Friday, February 17, 2023

The Devil You Knew by Mike Cobb

Rating: 4.5 of 5 stars
Pages: 480 pages
Published: September 1, 2022

The Devil You Knew is a mystery thriller written by author Mike Cobb. The book is broken into two parts that chronologically correspond within the two years the bulk of the plot takes places — 1963 and 1980 in Atlanta, Georgia. In 1963, three young girls go missing, and the city of Atlanta goes on the hunt for a serial killer. A young, 11-year old William "Binky" (later referred to as Billy in 1980) Tarwater is infatuated with one of the kidnapped girls. As an adult, Billy gets caught up in the suspense of the crimes, and he finds himself in a pursuit of justice for Sam "Shorty" Jepperson, the Black man whom the crimes were pinned on. Sam was ultimately convicted and serving a life sentence for a crime he and his family claim he did not commit. Throughout this nearly 500-page novel and two-decade timespan, the reader is taken on a plot twist-filled journey with Billy, now a journalist, who seems to be one of the few people concerned with truth and justice for all. 

Because the central action of the book takes place in the South in the 60s, one can imagine there were several themes of racism, prejudice and sexism. Additionally, the author has included a large cast of characters that serve as red herrings. Many of those characters are conservative Christians and those typical stereotypes were played into creating intrigue and confusion in determining who the true person is that perpetrated these horrible crimes. While each chapter of the book vacillates from one character to the next in perspective, I did enjoy the main character's narration, especially in the first part of the book. Binky Tarwater reminded me of the main character in the popular TV series, The Wonder Years (either the original or reboot). 

Once the book transitions to 1980, there was more tension in the writing as Billy felt time-pressed to help free Sam Jepperson. Furthermore, the author juxtaposed the fictional crimes of 1963 with the very real crimes of the Atlanta Child Murders between 1979 and 1981. Honestly, I am not typically able to guess the conclusion of whodunit and nor do I want to. I enjoy the journey of reading. However, I was able to discern where the book was going rather early on, but that did not take away from the overall story. My only criticism of the book is it's a little long and verbose. I think the author could find a wider reader following by staying within 350 to 400 pages and curbing some of the vocabulary (e.g., deadheading, Klippel-Feil syndrome, etc.). Some readers just aren't going to take the time to stop and look up the words and others may stop reading all together.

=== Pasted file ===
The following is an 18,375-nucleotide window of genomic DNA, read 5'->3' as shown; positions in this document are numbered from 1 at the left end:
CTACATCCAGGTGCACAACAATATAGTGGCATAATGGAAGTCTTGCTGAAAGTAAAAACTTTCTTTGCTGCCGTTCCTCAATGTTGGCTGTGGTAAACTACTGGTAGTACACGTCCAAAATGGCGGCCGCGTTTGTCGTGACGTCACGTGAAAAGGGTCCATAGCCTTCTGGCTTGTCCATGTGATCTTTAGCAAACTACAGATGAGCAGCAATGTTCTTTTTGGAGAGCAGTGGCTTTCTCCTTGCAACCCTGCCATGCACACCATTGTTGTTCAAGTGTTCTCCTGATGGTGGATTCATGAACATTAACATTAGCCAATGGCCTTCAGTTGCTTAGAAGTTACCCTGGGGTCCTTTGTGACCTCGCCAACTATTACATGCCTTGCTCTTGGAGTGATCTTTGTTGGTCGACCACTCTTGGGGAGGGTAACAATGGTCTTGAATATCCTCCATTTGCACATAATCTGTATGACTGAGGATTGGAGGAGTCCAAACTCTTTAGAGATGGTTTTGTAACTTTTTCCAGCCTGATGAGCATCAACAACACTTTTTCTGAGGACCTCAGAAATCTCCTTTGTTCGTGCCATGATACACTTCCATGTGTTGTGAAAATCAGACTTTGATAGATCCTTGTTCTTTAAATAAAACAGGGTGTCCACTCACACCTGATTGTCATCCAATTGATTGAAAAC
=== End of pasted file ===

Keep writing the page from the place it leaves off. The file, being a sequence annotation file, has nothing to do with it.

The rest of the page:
Recommendation: This was an excellent book with an engaging mystery and (somewhat) satisfying conclusion. The author says that research is paramount to his writing style, and any reader can clearly identify that in how he wove true crimes into this fictional one.  I look forward to reading more from this author. 

Trigger warnings: child violence, domestic violence, racial epithets 

Until next time ... Read on!

Thanks to Reedsy Discovery for an electronic copy of this book. If you'd like to review for Reesdy Discovery, please visit my affiliate link. Regardless of whether I purchase a book, borrow a book, or receive a book in exchange for review, my ultimate goal is to be honest, fair, and constructive. I hope you've found this review helpful.

Mike Cobb's body of literary work includes both fiction and nonfiction, short-form and long-form, as well as articles and blogs. While he is comfortable playing across a broad range of topics, much of his focus is on true crime, crime fiction and historical fiction. Rigorous research is foundational to his writing. He gets that honestly, having spent much of his professional career as a scientist. He vehemently refuses to box his work into a specific genre. Mike splits his time between Atlanta and Blue Ridge, Gerorgia. 


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